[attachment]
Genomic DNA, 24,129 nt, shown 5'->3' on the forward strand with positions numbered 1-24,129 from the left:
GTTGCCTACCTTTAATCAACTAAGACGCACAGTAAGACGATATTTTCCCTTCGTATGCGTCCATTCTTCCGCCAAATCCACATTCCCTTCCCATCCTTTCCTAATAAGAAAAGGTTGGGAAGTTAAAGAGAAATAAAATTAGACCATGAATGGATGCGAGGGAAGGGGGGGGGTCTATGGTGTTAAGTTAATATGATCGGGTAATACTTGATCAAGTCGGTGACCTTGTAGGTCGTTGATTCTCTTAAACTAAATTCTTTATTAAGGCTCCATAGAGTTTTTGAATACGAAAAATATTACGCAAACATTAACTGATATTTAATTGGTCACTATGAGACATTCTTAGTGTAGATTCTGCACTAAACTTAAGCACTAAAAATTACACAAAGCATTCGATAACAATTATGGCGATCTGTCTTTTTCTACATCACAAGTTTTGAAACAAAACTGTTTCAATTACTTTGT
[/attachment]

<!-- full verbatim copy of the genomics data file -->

Genomic DNA, 24,129 nt, shown 5'->3' on the forward strand with positions numbered 1-24,129 from the left:
GTTGCCTACCTTTAATCAACTAAGACGCACAGTAAGACGATATTTTCCCTTCGTATGCGTCCATTCTTCCGCCAAATCCACATTCCCTTCCCATCCTTTCCTAATAAGAAAAGGTTGGGAAGTTAAAGAGAAATAAAATTAGACCATGAATGGATGCGAGGGAAGGGGGGGGGTCTATGGTGTTAAGTTAATATGATCGGGTAATACTTGATCAAGTCGGTGACCTTGTAGGTCGTTGATTCTCTTAAACTAAATTCTTTATTAAGGCTCCATAGAGTTTTTGAATACGAAAAATATTACGCAAACATTAACTGATATTTAATTGGTCACTATGAGACATTCTTAGTGTAGATTCTGCACTAAACTTAAGCACTAAAAATTACACAAAGCATTCGATAACAATTATGGCGATCTGTCTTTTTCTACATCACAAGTTTTGAAACAAAACTGTTTCAATTACTTTGT